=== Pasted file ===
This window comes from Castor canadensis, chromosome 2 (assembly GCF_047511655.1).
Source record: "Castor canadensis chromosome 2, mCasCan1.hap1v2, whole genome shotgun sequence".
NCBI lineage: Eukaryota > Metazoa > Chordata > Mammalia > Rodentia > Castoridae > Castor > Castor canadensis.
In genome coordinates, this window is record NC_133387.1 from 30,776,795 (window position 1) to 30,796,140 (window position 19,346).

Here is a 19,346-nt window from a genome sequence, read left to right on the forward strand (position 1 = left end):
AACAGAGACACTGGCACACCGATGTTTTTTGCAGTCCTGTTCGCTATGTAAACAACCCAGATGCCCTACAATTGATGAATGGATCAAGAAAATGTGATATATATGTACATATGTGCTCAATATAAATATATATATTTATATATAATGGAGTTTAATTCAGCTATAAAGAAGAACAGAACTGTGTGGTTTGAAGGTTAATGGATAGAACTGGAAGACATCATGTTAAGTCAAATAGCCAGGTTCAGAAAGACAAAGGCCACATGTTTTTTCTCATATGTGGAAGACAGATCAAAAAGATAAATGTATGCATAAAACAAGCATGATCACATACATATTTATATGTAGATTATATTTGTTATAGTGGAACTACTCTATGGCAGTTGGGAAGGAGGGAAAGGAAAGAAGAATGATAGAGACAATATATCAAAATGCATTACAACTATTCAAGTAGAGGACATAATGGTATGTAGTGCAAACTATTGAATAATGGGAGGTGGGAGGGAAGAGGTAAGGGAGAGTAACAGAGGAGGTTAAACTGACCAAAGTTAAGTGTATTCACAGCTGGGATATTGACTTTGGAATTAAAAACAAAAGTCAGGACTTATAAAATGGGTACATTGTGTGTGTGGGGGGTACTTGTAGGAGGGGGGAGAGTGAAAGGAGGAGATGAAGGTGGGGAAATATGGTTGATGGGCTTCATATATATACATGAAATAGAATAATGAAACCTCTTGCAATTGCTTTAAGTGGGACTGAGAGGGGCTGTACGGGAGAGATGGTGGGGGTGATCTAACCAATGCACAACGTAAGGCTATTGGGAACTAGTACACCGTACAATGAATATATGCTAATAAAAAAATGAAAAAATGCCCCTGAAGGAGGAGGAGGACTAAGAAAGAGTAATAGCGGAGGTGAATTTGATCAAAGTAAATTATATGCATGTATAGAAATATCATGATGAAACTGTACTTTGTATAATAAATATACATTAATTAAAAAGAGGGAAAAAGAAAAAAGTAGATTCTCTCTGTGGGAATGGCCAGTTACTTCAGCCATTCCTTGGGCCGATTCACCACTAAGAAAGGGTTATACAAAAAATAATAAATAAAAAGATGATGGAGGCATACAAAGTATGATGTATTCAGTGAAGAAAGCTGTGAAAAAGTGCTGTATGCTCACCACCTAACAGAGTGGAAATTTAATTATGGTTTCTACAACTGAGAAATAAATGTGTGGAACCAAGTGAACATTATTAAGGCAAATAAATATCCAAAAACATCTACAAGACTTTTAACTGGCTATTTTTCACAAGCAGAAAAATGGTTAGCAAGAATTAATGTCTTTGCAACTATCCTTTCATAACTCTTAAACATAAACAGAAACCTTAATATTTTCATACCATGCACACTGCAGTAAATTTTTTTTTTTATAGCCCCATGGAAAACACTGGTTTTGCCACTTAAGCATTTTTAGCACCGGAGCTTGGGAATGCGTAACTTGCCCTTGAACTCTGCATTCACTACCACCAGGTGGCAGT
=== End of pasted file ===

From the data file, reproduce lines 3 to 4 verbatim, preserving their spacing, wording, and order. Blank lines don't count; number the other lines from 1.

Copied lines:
NCBI lineage: Eukaryota > Metazoa > Chordata > Mammalia > Rodentia > Castoridae > Castor > Castor canadensis.
In genome coordinates, this window is record NC_133387.1 from 30,776,795 (window position 1) to 30,796,140 (window position 19,346).